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Capital Punishment Still Serves Its Purpose. Don't Abolish It. ^ | November 19, 2021 | Josh Hammer

Posted on 11/19/2021 2:58:07 AM PST by Kaslin

Bowing to intense political pressure, Oklahoma's Kevin Stitt, the Republican governor of one of the nation's reddest states, commuted on Thursday the death sentence of convicted murderer Julius Jones. Stitt's commutation of Jones, who was convicted for a first-degree carjacking murder in one of the most reliably pro-death penalty states, is but the latest troubling data pointing toward the possible ultimate abolition of the death penalty in America.

In 2020, former President Donald Trump directed then-Attorney General William Barr to resume federal executions after a 17-year hiatus. From July 2020 through January 2021, the Trump-led Department of Justice oversaw 13 executions. The first to be executed during that stretch, Daniel Lewis Lee, robbed a family and, as the Justice Department's website recounted at the time, "covered their heads with plastic bags, sealed the bags with duct tape, weighed down each victim with rocks, and threw the family of three into the Illinois bayou." The final man executed, Dustin Higgs, was convicted of directing the murders of three women in a wildlife refuge. He died unrepentant.

But this July, resident Joe Biden ordered Attorney General Merrick Garland to once again pause federal executions. "The Department of Justice must ensure that everyone in the federal criminal justice system is not only afforded the rights guaranteed by the Constitution and laws of the United States, but is also treated fairly and humanely," Garland said at the time. Innocent unborn children, of course, need not apply.

Since then, Biden's Justice Department has argued to reinstate the death sentence for 2013 Boston Marathon bomber Dzhokhar Tsarnaev, who represents the paradigmatic case for capital punishment. But it defies common sense to think Tsarnaev could actually meet his Maker under Uncle Joe. In June, as the administration unveiled its plan to resume the federal execution moratorium, White House spokesperson Andrew Bates said Biden believes the Justice Department should "not carry out execution." Bates added that Biden "has made clear that he has deep concerns about whether capital punishment is consistent with the values that are fundamental to our sense of justice and fairness." Simply put, there is no world in which the Biden-led Justice Department crosses the president on such a politically sensitive issue.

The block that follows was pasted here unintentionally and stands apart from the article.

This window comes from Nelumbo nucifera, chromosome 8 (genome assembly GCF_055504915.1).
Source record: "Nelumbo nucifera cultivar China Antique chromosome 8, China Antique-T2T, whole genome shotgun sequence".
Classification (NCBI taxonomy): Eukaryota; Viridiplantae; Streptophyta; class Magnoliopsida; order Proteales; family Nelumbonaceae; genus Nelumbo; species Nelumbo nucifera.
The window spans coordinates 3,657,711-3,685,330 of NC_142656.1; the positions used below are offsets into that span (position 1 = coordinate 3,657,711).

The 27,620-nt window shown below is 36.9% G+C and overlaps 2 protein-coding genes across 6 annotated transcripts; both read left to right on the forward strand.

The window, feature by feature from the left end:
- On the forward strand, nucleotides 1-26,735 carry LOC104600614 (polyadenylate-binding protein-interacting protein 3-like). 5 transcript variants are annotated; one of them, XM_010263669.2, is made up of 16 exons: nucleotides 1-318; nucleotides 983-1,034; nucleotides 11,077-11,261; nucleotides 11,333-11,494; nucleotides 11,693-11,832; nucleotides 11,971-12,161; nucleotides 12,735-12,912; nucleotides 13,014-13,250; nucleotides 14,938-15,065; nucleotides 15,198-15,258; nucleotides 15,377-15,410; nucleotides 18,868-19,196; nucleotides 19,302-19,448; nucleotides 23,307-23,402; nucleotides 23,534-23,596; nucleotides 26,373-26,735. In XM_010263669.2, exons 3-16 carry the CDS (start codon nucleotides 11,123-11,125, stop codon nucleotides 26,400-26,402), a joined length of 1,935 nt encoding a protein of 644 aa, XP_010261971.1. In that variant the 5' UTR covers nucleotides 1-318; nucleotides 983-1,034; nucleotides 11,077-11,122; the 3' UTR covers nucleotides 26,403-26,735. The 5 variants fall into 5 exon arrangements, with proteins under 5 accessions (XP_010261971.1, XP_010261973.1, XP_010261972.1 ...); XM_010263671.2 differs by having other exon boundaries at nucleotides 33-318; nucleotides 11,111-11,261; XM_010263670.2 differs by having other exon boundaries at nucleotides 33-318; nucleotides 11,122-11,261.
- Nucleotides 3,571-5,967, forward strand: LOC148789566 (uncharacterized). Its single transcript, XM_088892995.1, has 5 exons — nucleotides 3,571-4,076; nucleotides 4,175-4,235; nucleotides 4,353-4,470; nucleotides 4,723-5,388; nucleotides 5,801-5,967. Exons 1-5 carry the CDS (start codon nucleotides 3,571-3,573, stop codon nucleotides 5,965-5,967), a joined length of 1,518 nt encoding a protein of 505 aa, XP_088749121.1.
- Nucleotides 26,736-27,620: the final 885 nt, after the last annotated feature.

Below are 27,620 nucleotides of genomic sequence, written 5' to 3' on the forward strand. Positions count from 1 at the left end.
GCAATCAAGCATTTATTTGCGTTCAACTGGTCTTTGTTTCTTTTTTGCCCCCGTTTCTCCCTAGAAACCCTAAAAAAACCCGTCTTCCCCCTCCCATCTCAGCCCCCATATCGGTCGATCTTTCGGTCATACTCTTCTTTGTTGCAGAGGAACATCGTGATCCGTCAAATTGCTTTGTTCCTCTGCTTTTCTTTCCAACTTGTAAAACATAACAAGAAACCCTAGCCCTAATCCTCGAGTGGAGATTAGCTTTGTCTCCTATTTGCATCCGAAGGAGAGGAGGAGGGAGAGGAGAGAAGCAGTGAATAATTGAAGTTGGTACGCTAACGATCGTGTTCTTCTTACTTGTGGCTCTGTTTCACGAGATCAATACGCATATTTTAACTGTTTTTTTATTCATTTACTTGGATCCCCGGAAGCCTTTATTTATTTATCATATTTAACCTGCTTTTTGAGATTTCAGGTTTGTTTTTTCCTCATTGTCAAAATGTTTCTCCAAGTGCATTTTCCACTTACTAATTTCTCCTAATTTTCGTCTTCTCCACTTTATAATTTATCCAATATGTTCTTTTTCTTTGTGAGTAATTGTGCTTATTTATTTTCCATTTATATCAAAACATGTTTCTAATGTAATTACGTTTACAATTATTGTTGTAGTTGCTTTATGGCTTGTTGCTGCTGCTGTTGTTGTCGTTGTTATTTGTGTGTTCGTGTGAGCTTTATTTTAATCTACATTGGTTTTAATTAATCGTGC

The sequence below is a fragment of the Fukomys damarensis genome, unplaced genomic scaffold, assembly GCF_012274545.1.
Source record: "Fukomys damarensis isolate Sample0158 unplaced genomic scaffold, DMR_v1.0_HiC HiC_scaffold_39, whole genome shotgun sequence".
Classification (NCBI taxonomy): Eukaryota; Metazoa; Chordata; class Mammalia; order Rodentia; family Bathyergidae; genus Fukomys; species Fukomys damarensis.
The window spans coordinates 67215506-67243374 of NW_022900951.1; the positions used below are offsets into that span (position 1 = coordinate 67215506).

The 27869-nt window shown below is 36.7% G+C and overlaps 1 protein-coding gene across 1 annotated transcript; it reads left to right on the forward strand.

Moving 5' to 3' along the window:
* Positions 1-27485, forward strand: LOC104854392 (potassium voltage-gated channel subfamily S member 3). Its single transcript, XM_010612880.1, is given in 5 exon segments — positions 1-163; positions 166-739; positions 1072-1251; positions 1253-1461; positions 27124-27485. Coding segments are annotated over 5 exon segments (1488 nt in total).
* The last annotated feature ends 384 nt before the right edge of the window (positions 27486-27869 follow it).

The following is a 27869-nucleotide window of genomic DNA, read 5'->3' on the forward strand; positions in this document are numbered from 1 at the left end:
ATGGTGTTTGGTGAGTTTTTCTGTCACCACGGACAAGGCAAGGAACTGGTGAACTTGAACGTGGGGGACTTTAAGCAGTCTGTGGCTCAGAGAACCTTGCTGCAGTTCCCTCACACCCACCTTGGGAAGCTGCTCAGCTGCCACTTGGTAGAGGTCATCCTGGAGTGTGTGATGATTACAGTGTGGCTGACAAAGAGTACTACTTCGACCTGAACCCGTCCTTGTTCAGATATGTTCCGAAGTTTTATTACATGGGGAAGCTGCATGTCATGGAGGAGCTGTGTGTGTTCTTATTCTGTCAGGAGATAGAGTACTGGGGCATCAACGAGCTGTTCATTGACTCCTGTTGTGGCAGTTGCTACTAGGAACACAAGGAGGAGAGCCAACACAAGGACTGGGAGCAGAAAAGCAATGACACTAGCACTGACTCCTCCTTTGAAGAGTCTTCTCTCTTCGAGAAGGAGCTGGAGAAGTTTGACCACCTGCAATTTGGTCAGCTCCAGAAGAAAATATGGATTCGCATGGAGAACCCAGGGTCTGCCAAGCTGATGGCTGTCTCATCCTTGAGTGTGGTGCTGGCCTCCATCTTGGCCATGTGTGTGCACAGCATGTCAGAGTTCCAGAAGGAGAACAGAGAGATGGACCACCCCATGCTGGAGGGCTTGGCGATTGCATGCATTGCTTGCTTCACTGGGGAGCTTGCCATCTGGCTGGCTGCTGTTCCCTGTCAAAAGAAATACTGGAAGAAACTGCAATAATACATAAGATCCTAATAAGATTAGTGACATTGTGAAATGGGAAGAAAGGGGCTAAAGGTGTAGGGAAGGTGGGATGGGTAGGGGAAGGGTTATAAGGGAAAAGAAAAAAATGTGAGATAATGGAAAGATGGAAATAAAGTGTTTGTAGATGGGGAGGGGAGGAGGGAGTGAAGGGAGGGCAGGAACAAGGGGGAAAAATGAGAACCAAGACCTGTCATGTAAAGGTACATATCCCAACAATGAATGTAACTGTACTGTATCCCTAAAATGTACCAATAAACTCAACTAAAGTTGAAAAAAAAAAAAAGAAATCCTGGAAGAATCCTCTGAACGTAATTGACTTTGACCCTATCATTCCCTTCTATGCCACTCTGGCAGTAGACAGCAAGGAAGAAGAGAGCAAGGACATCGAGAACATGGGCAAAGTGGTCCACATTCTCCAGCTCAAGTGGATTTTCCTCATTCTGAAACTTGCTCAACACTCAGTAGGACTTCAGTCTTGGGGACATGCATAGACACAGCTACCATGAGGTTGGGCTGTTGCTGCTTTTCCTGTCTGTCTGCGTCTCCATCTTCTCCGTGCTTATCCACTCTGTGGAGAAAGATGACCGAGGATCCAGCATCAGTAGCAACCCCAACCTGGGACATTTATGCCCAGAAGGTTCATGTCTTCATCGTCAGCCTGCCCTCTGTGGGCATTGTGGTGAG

We know for certain that some on the U.S. Supreme Court agree with Biden. In the 2015 case of Glossip v. Gross, a divided 5-4 Court upheld the constitutionality of using the drug midazolam in a "cocktail" to execute prisoners properly convicted of a capital offense. That many states -- in the case of Glossip, Oklahoma -- are forced to resort to using "cocktails" is itself troubling, evincing a concerted effort from pharmaceutical companies to avoid any possible complicity with the ultimate form of punishment. In his Glossip dissent, Justice Stephen Breyer, joined by the late Justice Ruth Bader Ginsburg, argued that the death penalty practice itself is unconstitutional. Justice Sonia Sotomayor filed a separate dissent, but it beggars belief that she and Justice Elena Kagan would not join Breyer if the question of the entire practice's constitutionality were squarely teed up for the Court.

The death penalty remains popular, broadly speaking: In 2020, Gallup reported that Americans favored maintaining the death penalty for convicted murderers by a 55% to 43% margin. But that support has fallen a long way from the 80% to 16% margin Gallup found on the same question back in 1994. Moreover, it is unfortunate that the death penalty is now only spoken of in the context of convicted murderers. Even child rapists are no longer eligible for capital punishment, thanks to the Court's deeply misguided 2008 decision, Kennedy v. Louisiana.